With my halfway point officially in the rearview mirror, I still have so much to do and see in Seoul and in Korea. Many of my friends are leaving now; their contracts are up. It's weird seeing them leave, as they were the seasoned veterans I relied on both for advice and funny stories. And it's weirder thinking that I'm now where they were when I got here.
I am now the longest tenured teacher at my school--counting the Korean teachers, which is rare. (And a sign of how poorly our school is run.) We now have two teachers doing the work of three, and our boss thinks we are her servants, to the point of commanding us to spend time with her on weekends. It can be unpleasant. The best thing about the job, by far, is the kids. While they still can and do hit, lick, spit, and cry, seeing kids who 6 months ago didn't know their English names ask questions using complete sentences is pretty amazing.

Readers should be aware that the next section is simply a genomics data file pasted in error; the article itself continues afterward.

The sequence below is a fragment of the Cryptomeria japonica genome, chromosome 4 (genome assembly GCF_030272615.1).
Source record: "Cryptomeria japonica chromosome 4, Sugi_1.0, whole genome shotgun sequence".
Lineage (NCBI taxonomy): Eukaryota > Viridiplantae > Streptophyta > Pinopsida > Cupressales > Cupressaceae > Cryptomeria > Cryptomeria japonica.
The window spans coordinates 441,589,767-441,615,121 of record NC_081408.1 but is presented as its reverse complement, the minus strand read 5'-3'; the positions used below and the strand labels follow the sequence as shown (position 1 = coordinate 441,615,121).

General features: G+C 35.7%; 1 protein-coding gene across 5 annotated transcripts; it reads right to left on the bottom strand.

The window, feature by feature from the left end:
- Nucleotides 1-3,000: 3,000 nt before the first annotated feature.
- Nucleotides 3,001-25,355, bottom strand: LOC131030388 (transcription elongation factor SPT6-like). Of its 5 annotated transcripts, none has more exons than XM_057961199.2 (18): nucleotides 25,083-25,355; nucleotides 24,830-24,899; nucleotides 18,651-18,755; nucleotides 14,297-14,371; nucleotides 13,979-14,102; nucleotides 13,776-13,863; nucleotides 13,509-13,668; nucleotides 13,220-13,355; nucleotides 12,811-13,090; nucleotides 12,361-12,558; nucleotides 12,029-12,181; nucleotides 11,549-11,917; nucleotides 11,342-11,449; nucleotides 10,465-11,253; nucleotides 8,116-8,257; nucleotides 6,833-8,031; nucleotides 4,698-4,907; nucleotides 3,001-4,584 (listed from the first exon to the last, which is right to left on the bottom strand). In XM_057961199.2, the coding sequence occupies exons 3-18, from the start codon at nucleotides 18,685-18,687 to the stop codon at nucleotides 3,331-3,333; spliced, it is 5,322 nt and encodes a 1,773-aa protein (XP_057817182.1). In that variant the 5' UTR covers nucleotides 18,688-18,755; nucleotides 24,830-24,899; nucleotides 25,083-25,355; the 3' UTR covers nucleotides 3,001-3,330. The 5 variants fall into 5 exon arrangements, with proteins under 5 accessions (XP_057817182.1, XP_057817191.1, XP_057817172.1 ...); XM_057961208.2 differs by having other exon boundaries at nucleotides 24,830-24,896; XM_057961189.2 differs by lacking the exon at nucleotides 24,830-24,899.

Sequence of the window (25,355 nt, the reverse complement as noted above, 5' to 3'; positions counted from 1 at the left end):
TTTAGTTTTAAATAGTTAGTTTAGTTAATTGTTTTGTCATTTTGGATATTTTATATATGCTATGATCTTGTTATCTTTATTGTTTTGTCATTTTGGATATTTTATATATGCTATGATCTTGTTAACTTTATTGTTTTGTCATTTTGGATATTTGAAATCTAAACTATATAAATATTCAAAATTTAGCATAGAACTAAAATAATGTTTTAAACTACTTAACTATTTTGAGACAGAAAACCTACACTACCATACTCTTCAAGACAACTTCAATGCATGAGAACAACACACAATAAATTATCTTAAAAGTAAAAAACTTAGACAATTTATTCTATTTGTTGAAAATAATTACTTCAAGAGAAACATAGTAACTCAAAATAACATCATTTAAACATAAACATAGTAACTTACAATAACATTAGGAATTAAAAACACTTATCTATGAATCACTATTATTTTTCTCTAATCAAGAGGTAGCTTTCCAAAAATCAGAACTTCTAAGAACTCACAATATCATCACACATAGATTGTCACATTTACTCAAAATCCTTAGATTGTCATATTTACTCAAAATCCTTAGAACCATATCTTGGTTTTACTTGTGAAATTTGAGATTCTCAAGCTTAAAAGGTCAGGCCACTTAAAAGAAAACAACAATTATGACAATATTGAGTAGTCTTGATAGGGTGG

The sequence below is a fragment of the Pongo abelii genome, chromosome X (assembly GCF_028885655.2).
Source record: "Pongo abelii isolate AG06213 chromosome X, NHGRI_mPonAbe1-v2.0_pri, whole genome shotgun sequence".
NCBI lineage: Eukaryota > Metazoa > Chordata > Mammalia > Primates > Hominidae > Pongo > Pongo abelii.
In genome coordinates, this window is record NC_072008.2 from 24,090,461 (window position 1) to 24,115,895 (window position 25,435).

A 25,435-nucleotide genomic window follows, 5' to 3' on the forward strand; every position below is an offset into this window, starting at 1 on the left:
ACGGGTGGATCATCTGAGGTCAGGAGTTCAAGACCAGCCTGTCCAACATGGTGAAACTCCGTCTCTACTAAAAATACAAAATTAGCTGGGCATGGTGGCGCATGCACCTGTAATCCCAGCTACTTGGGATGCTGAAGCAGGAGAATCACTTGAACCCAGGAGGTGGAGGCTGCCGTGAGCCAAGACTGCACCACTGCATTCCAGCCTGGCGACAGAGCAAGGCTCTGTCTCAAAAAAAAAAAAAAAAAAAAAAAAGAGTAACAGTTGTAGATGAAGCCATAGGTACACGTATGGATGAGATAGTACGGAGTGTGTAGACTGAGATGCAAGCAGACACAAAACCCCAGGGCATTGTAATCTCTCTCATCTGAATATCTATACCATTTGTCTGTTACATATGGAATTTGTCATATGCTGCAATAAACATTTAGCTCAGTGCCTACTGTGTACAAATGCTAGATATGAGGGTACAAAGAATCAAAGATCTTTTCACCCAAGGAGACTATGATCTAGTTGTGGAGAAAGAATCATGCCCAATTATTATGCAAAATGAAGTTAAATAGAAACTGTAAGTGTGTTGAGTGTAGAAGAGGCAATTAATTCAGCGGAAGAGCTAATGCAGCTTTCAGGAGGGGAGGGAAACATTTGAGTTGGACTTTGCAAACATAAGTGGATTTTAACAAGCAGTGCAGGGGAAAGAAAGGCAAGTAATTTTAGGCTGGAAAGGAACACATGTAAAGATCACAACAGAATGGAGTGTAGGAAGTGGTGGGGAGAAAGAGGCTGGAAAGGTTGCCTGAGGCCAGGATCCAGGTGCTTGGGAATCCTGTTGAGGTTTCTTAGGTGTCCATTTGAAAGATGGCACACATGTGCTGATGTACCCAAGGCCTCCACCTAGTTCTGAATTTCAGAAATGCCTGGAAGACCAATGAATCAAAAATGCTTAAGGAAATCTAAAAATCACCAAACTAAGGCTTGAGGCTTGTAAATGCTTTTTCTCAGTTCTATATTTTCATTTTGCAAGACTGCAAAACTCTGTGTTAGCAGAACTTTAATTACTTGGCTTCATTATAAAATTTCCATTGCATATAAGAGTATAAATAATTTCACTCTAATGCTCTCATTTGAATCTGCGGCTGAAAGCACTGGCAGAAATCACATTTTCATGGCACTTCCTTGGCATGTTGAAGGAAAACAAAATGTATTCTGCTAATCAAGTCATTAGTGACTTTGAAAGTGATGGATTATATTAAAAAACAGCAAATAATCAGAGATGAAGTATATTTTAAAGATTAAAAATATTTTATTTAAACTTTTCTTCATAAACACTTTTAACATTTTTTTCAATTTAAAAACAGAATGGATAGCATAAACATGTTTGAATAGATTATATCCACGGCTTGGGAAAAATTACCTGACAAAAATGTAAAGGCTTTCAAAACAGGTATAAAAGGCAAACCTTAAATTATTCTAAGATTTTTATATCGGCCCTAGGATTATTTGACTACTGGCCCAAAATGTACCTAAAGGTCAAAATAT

I try to make English as fun as I can, so I have taught them a couple of things not in the course books. (I have spent the last week trying to make a video of this all compiled but Windows Movie Maker has crashed on me every time. So the following videos are raw and uncut, just the way my readers like it.)
The first is a line from Bill and Ted they are learning, the second is part of their Princess Bride education, and in the third they show off their ninja moves.
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